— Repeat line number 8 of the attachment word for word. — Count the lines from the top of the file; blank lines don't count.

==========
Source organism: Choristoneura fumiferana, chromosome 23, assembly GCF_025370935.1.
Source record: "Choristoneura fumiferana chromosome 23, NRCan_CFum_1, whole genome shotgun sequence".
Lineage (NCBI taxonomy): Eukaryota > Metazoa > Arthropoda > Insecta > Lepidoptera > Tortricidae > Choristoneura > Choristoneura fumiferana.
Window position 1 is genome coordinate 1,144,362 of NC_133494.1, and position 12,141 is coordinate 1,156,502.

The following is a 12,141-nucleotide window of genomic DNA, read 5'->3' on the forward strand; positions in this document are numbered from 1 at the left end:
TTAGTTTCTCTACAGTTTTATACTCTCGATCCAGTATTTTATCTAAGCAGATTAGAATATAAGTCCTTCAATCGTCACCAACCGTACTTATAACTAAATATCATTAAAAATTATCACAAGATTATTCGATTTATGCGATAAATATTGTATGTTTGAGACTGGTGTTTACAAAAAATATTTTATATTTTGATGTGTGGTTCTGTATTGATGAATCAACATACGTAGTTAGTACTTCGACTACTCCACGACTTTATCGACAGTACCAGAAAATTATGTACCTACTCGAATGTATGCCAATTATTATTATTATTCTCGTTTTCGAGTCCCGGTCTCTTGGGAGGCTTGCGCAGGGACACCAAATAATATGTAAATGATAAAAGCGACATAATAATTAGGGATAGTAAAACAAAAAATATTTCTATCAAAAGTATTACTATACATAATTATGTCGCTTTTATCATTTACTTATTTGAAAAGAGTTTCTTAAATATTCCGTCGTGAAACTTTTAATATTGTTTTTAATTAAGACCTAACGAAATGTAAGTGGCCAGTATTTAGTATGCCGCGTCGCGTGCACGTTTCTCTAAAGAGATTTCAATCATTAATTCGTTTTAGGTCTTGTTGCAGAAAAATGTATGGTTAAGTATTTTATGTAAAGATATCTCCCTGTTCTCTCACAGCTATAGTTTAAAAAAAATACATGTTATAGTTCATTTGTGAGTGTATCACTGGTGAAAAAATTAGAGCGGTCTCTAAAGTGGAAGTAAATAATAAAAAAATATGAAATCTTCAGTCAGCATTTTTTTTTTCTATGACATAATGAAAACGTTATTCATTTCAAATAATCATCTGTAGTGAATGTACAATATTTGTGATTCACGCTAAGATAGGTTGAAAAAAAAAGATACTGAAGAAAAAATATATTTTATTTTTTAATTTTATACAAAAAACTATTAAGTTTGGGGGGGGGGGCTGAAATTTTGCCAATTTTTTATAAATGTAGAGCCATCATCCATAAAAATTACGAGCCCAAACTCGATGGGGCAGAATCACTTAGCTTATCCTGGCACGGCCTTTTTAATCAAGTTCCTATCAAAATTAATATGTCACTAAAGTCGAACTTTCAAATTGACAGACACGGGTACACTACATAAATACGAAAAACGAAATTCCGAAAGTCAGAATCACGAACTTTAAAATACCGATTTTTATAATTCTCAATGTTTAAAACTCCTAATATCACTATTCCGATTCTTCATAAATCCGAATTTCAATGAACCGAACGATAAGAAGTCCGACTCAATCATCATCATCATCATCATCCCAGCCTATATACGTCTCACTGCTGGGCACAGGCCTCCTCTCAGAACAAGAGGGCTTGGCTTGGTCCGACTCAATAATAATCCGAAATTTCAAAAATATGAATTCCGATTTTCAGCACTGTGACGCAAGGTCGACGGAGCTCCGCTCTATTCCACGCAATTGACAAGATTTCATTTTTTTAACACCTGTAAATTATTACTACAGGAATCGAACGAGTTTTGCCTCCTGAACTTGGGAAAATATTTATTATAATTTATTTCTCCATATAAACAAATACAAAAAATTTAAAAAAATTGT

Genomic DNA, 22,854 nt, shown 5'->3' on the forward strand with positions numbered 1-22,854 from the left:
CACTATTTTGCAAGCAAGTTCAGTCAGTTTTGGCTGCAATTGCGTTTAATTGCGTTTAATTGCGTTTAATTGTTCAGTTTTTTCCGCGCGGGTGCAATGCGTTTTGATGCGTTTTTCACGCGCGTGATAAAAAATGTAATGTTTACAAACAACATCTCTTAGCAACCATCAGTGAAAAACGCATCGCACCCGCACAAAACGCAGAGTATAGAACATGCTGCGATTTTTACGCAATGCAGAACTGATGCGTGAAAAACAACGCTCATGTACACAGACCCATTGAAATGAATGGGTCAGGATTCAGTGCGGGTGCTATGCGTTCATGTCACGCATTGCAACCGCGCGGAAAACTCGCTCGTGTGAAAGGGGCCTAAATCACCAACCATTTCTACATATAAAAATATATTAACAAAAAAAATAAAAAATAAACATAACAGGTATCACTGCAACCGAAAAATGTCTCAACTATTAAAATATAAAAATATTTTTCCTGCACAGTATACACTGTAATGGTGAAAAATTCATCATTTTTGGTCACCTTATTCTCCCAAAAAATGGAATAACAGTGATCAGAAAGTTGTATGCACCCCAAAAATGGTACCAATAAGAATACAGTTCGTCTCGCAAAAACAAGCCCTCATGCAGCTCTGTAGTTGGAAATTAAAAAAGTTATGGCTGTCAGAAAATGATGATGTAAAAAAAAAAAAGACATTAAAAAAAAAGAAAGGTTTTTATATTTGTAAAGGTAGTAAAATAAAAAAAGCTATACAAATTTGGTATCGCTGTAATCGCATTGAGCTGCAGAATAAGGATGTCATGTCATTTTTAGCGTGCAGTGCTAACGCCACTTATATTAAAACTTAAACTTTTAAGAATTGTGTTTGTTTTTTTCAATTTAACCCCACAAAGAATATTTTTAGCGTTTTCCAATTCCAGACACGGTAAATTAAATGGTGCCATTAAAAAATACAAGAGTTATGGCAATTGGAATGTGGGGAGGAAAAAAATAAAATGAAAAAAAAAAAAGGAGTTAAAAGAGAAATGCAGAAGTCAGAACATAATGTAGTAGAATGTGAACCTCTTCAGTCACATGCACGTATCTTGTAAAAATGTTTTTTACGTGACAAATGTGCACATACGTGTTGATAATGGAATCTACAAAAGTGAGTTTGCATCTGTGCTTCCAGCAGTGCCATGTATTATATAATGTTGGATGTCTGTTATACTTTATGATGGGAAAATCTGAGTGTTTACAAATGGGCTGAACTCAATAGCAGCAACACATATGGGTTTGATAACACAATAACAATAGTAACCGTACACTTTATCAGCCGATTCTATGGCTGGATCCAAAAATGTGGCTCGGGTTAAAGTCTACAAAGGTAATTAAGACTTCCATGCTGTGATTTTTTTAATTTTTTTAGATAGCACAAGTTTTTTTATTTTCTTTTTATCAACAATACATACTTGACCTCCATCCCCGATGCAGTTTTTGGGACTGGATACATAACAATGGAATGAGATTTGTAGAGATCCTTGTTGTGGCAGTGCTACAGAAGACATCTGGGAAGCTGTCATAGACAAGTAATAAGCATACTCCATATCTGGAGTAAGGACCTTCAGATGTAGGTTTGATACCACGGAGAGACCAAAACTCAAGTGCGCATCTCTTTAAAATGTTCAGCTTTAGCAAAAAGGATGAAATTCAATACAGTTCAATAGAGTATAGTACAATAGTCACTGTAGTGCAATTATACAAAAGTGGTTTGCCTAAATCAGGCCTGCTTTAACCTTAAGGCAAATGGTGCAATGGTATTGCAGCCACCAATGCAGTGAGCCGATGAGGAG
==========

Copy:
CACTATTTTGCAAGCAAGTTCAGTCAGTTTTGGCTGCAATTGCGTTTAATTGCGTTTAATTGCGTTTAATTGTTCAGTTTTTTCCGCGCGGGTGCAATGCGTTTTGATGCGTTTTTCACGCGCGTGATAAAAAATGTAATGTTTACAAACAACATCTCTTAGCAACCATCAGTGAAAAACGCATCGCACCCGCACAAAACGCAGAGTATAGAACATGCTGCGATTTTTACGCAATGCAGAACTGATGCGTGAAAAACAACGCTCATGTACACAGACCCATTGAAATGAATGGGTCAGGATTCAGTGCGGGTGCTATGCGTTCATGTCACGCATTGCAACCGCGCGGAAAACTCGCTCGTGTGAAAGGGGCCTAAATCACCAACCATTTCTACATATAAAAATATATTAACAAAAAAAATAAAAAATAAACATAACAGGTATCACTGCAACCGAAAAATGTCTCAACTATTAAAATATAAAAATATTTTTCCTGCACAGTATACACTGTAATGGTGAAAAATTCATCATTTTTGGTCACCTTATTCTCCCAAAAAATGGAATAACAGTGATCAGAAAGTTGTATGCACCCCAAAAATGGTACCAATAAGAATACAGTTCGTCTCGCAAAAACAAGCCCTCATGCAGCTCTGTAGTTGGAAATTAAAAAAGTTATGGCTGTCAGAAAATGATGATGTAAAAAAAAAAAAGACATTAAAAAAAAAGAAAGGTTTTTATATTTGTAAAGGTAGTAAAATAAAAAAAGCTATACAAATTTGGTATCGCTGTAATCGCATTGAGCTGCAGAATAAGGATGTCATGTCATTTTTAGCGTGCAGTGCTAACGCCACTTATATTAAAACTTAAACTTTTAAGAATTGTGTTTGTTTTTTTCAATTTAACCCCACAAAGAATATTTTTAGCGTTTTCCAATTCCAGACACGGTAAATTAAATGGTGCCATTAAAAAATACAAGAGTTATGGCAATTGGAATGTGGGGAGGAAAAAAATAAAATGAAAAAAAAAAAAGGAGTTAAAAGAGAAATGCAGAAGTCAGAACATAATGTAGTAGAATGTGAACCTCTTCAGTCACATGCACGTATCTTGTAAAAATGTTTTTTACGTGACAAATGTGCACATACGTGTTGATAATGGAATCTACAAAAGTGAGTTTGCATCTGTGCTTCCAGCAGTGCCATGTATTATATAATGTTGGATGTCTGTTATACTTTATGATGGGAAAATCTGAGTGTTTACAAATGGGCTGAACTCAATAGCAGCAACACATATGGGTTTGATAACACAATAACAATAGTAACCGTACACTTTATCAGCCGATTCTATGGCTGGATCCAAAAATGTGGCTCGGGTTAAAGTCTACAAAGGTAATTAAGACTTCCATGCTGTGATTTTTTTAATTTTTTTAGATAGCACAAGTTTTTTTATTTTCTTTTTATCAACAATACATACTTGACCTCCATCCCCGATGCAGTTTTTGGGACTGGATACATAACAATGGAATGAGATTTGTAGAGATCCTTGTTGTGGCAGTGCTACAGAAGACATCTGGGAAGCTGTCATAGACAAGTAATAAGCATACTCCATATCTGGAGTAAGGACCTTCAGATGTAGGTTTGATACCACGGAGAGACCAAAACTCAAGTGCGCATCTCTTTAAAATGTTCAGCTTTAGCAAAAAGGATGAAATTCAATACAGTTCAATAGAGTATAGTACAATAGTCACTGTAGTGCAATTATACAAAAGTGGTTTGCCTAAATCAGGCCTGCTTTAACCTTAAGGCAAATGGTGCAATGGTATTGCAGCCACCAATGCAGTGAGCCGATGAGGAG